Section 2, as amended, adopts the functional view of "political process" used in White rather than the formalistic view espoused by the plurality in Mobile. ... [T]his section without question is aimed at discrimination which takes the form of dilution, as well as outright denial of the right to register or to vote.

S.Rep. No. 97-417, supra, at 208 n. 120. See City of Port Arthur v. United States, ___ U.S. ___, ___, 103 S. Ct. 530, 534, 74 L. Ed. 2d 334 (1982) ("... the right to vote may be denied by dilution or debasement just as effectively as by wholly prohibiting the franchise").

[22] The specific challenge presented in this case is not one of alleged vote dilution resulting from the operation of multimember voting districts. See e.g., White v. Regester, supra; Bolden, supra; Zimmer v. McKeithen, supra.

Moreover, it should be added that the Senate Judiciary Subcommittee on the Constitution, which was generally critical of the 1982 amendments to the Voting Rights Act, found that a section 2 claim based on retrogression was a more discernible section 2 offense than a claim based on multimember district dilution because a retrogression claim would present a clearly defined "starting point" from which to measure the alleged dilution of minority voting strength. S.Rep. No. 97-417, supra, at 309 n. 106.

[23] The defendants have not contended that Folmar's modified plan would have emerged as the accepted plan even in the absence of Folmar's scheme of purposeful discrimination. See, e.g., Lee v. Russell County Board of Education, 684 F.2d 769, 773-74 (11th Cir.1982). However, if they had advanced this contention they would not have faired any better. The evidence reflects that in the absence of Folmar's scheme to dilute the voting strength of district 3, Folmar would have applied across-the-board the rule of maximizing the racial majorities in each district and would have drafted such a plan.

[24] Any contention by the defendants that the 16.2 percentage drop in district 3 under the ordinance is insignificant or insubstantial would be simply disingenuous, in view of the overwhelming evidence that the defendant council members and the mayor sought to maximize the racial majorities in the defendant council members' districts.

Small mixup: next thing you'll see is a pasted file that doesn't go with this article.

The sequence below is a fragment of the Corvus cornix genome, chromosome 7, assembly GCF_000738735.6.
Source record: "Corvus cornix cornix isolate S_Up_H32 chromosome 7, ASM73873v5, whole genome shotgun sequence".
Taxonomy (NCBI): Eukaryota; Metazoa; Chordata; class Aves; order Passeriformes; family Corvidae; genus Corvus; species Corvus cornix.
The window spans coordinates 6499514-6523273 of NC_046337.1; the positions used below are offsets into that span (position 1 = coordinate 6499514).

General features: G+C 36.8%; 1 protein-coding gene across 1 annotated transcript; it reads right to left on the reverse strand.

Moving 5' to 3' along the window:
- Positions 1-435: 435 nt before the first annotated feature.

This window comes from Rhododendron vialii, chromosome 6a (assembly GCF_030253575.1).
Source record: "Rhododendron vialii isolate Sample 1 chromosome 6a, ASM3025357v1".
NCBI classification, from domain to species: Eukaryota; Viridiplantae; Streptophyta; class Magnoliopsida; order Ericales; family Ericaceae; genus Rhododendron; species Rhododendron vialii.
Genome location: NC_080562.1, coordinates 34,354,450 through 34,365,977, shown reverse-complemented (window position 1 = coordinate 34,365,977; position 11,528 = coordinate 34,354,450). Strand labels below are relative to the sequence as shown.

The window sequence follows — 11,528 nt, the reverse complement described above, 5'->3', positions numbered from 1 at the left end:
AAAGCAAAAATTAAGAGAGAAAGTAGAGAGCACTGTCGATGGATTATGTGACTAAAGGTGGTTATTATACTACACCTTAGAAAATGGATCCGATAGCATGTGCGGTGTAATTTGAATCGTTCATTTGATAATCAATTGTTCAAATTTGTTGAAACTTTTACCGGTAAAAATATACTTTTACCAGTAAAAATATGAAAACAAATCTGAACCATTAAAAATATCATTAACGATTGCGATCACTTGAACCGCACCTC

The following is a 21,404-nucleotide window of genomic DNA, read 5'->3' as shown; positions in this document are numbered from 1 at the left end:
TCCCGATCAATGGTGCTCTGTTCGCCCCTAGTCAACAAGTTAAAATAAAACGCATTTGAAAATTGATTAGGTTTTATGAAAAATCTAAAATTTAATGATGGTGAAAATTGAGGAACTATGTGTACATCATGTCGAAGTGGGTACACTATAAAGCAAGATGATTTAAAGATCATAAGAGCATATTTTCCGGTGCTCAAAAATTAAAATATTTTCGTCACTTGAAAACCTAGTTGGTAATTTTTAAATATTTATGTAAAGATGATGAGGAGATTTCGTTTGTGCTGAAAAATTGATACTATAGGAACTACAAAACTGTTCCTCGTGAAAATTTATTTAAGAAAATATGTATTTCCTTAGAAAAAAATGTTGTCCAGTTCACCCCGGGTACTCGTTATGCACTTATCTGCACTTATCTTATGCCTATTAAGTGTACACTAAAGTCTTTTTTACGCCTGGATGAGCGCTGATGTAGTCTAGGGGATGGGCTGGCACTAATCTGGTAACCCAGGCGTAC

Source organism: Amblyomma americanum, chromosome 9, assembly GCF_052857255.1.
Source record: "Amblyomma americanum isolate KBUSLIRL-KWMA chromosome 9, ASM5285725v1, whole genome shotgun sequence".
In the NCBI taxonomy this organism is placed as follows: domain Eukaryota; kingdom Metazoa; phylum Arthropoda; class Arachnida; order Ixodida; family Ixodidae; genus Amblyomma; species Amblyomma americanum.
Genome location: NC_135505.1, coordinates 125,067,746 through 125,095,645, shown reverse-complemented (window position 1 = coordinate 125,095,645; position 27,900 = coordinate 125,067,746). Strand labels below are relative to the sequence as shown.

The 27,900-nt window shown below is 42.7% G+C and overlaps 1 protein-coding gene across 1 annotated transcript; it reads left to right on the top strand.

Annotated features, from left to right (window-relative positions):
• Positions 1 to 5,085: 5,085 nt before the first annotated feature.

Moreover, the evidence reflects that if only the voting age population of district 3 is considered the district's black population is only 63%; and if the dormitory students at a predominantly black university in the district are discounted the district's voting age population is further reduced to only 60%. In Wyche v. Madison Parish Police Jury, 635 F.2d 1151, 1163 (5th Cir.1981), the court noted that voting age population, if available, is desirable evidence for a court faced with a challenge based on dilution of the black vote.

[25] The defendants also place significance on the fact that Oliver voted in favor of the ordinance, Folmar's modified plan, because the other plans placed a "no growth" area in his district. This argument also fails. First of all, this "no growth" reason explains only Oliver's vote. But more importantly the reason, which is extremely subjective, simply cannot stand up against the overwhelming objective evidence that, in practice and theory, the predominant goal for any redistricting plan for the council was that the racial majority in council member's district be as large as possible. District 3 was the only one for which this goal was not achieved. The credibility of Oliver's reason is further undermined by the fact that Oliver and Reed were also staunch political enemies.

[26] See note 20, supra. Many of these factors were, however, considered by the court in reaching its conclusion of purposeful discrimination.